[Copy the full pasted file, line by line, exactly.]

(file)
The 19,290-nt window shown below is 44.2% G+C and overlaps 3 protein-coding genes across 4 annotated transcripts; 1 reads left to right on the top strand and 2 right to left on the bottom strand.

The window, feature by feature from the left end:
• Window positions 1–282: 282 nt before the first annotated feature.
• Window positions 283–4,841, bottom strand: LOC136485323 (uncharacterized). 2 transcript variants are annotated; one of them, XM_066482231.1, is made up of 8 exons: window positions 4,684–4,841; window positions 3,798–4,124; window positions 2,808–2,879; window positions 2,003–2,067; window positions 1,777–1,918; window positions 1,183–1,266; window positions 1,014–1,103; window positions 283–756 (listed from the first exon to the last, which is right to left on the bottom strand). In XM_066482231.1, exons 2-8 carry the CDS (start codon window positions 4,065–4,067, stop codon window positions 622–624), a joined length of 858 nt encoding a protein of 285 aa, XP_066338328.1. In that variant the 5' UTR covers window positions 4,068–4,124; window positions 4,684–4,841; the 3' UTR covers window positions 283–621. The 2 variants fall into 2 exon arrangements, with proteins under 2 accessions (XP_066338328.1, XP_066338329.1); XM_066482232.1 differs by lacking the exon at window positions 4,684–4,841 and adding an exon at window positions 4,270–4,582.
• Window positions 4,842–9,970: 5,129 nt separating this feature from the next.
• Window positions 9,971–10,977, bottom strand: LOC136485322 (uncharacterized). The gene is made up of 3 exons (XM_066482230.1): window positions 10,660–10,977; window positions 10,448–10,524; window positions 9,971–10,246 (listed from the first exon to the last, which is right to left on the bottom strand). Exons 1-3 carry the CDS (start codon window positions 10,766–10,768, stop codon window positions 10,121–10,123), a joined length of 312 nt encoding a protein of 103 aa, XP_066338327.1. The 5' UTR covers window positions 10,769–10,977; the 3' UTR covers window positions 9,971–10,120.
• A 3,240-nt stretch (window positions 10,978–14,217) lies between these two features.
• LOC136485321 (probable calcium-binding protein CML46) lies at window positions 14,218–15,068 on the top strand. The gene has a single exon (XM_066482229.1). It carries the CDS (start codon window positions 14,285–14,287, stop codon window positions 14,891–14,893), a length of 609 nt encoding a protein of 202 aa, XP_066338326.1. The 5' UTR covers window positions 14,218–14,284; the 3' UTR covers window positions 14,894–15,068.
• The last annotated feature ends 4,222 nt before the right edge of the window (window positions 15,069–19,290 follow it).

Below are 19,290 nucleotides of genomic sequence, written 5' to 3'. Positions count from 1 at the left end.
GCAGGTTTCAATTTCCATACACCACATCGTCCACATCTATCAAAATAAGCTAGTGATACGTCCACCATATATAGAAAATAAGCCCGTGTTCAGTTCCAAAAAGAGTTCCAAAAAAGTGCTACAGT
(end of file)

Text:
The 19,290-nt window shown below is 44.2% G+C and overlaps 3 protein-coding genes across 4 annotated transcripts; 1 reads left to right on the top strand and 2 right to left on the bottom strand.

The window, feature by feature from the left end:
• Window positions 1–282: 282 nt before the first annotated feature.
• Window positions 283–4,841, bottom strand: LOC136485323 (uncharacterized). 2 transcript variants are annotated; one of them, XM_066482231.1, is made up of 8 exons: window positions 4,684–4,841; window positions 3,798–4,124; window positions 2,808–2,879; window positions 2,003–2,067; window positions 1,777–1,918; window positions 1,183–1,266; window positions 1,014–1,103; window positions 283–756 (listed from the first exon to the last, which is right to left on the bottom strand). In XM_066482231.1, exons 2-8 carry the CDS (start codon window positions 4,065–4,067, stop codon window positions 622–624), a joined length of 858 nt encoding a protein of 285 aa, XP_066338328.1. In that variant the 5' UTR covers window positions 4,068–4,124; window positions 4,684–4,841; the 3' UTR covers window positions 283–621. The 2 variants fall into 2 exon arrangements, with proteins under 2 accessions (XP_066338328.1, XP_066338329.1); XM_066482232.1 differs by lacking the exon at window positions 4,684–4,841 and adding an exon at window positions 4,270–4,582.
• Window positions 4,842–9,970: 5,129 nt separating this feature from the next.
• Window positions 9,971–10,977, bottom strand: LOC136485322 (uncharacterized). The gene is made up of 3 exons (XM_066482230.1): window positions 10,660–10,977; window positions 10,448–10,524; window positions 9,971–10,246 (listed from the first exon to the last, which is right to left on the bottom strand). Exons 1-3 carry the CDS (start codon window positions 10,766–10,768, stop codon window positions 10,121–10,123), a joined length of 312 nt encoding a protein of 103 aa, XP_066338327.1. The 5' UTR covers window positions 10,769–10,977; the 3' UTR covers window positions 9,971–10,120.
• A 3,240-nt stretch (window positions 10,978–14,217) lies between these two features.
• LOC136485321 (probable calcium-binding protein CML46) lies at window positions 14,218–15,068 on the top strand. The gene has a single exon (XM_066482229.1). It carries the CDS (start codon window positions 14,285–14,287, stop codon window positions 14,891–14,893), a length of 609 nt encoding a protein of 202 aa, XP_066338326.1. The 5' UTR covers window positions 14,218–14,284; the 3' UTR covers window positions 14,894–15,068.
• The last annotated feature ends 4,222 nt before the right edge of the window (window positions 15,069–19,290 follow it).

Below are 19,290 nucleotides of genomic sequence, written 5' to 3'. Positions count from 1 at the left end.
GCAGGTTTCAATTTCCATACACCACATCGTCCACATCTATCAAAATAAGCTAGTGATACGTCCACCATATATAGAAAATAAGCCCGTGTTCAGTTCCAAAAAGAGTTCCAAAAAAGTGCTACAGT